Lure of the lake: It’s summertime, and the fishing is electric
By Mark Wineka
HIGH ROCK LAKE — The flat-bottom boat trolls the cove near the St. Matthews Church Road causeway like a prehistoric lake monster. Right and left arms are extended in front, and wiry tentacles reach into the water.
At the front of the boat, Sgt. Tony Sharum and head district biologist Lawrence Dorsey, both of the N.C. Wildlife Commission, are wearing work gloves and holding long, plastic-handled nets. They’re fishing — electrofishing, to be exact — in about 12 feet of water.
The wildlife boat has a generator creating AC current. A pulsator converts it to DC and sends that current into the probes or tentacles of the lake monster. An electric field is created, and soon silvery fish are jumping out of the water.
“Look at the shad!” wildlife officer Bill Tarpley shouts. In time, numerous crappie, catfish and largemouth bass roll to the surface. Sharum and Dorsey scoop up the bass only and flip them into a live well in the middle of the boat, as assistant district biologist Troy Thompson steers them around the cove.
The other stunned fish recover and swim away.
When their bass electrofishing is done, the men find a spot on the shore of Dutch Second Creek and begin the task of documenting their catch, one by one. They had pulled out 45 bass in about 30 minutes. Dorsey calculated the exact rate at 94 fish per hour.
“Any time you’re getting close to 100, you’re doing pretty good,” Dorsey says.
Dorsey and Thompson are in the midst of sampling largemouth bass populations in six to seven locations on High Rock Lake. They record length and weight and sacrifice some of the fish to determine their ages. Like rings on a tree, the rings on a bass’s ear bone tell the biologists how old the fish are. The information Dorsey and Thompson collect reveals how the fish are growing, what condition they are in, and by using a timer as they electrofish, the biologists calculate the fish they catch per hour and average out a population for the whole lake.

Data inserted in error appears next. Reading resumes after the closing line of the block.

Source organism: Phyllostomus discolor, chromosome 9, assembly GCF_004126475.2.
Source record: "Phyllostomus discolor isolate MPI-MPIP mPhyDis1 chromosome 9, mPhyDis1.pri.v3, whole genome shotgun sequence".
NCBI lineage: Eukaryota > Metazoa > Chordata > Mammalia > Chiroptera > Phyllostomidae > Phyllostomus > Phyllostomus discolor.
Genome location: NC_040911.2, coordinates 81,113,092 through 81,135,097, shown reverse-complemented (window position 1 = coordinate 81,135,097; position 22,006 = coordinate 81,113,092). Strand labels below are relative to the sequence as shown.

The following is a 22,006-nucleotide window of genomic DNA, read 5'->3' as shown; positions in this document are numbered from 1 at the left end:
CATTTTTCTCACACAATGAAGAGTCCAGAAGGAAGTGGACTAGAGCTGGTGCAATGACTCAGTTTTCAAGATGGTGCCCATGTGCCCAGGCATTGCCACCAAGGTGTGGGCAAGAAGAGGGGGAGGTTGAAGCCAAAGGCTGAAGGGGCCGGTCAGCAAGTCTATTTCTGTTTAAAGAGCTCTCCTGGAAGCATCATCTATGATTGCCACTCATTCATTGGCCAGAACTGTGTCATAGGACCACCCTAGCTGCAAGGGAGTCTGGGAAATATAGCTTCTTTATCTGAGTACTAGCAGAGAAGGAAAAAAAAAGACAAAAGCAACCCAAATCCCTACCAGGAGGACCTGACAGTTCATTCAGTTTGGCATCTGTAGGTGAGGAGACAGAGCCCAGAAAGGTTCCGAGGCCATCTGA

It’s no secret that High Rock Lake, which has been a site for Bassmasters Classic tournaments in 1994, 1995 and 1998, is a great place to fish for largemouth bass. “It’s really good,” Dorsey says. “It’s probably one of the best in the state for a reservoir.”
Sharum, an avid sportsman himself when he’s not patrolling the Yadkin lakes chain in Rowan and Davidson counties, says High Rock Lake has a strong reputation among fishermen in the eastern United States, to the point the lake is even a site included in a popular fishing video game. “I played it one time,” Sharum says.
Among many bass fishermen, it’s known as the “Crankbait Capital of the World.”
With largemouth bass, Sharum says, it’s not unusual for a fisherman’s five-fish limit during tournaments to weigh in around 20 pounds total. “I’ve been here for 23 years, and I think High Rock Lake is fished every day of the year, no matter the weather,” Sharum says.
High Rock and Tuckertown lakes are central to a population of a couple million people within easy driving distance, and these bodies of water also afford public access opportunities — swimming, boating and fishing — thanks to the Wildlife Commission’s game lands program and a strong partnership with Yadkin Inc., which still owns vast amounts of acreage along the waters.
Fishing, quite simply, is a “major economic driver” for the area, Sharum says, and it’s not only because of largemouth bass. High Rock and Tuckertown lakes, are, for example, full of flathead and channel catfish. Flathead catfish weighing more than 30 pounds are not uncommon, though the more prevalent channel catfish are usually 2 to 6 pounds.
Other abundant fish include crappie, bream, white bass, carp, blue gill (sunfish), perch, gar, hybrid bass. And increasingly High Rock Lake has been developing a reputation as a leading lake for striper bass. “We feel like the growth is real good up here,” Dorsey says of the stripers.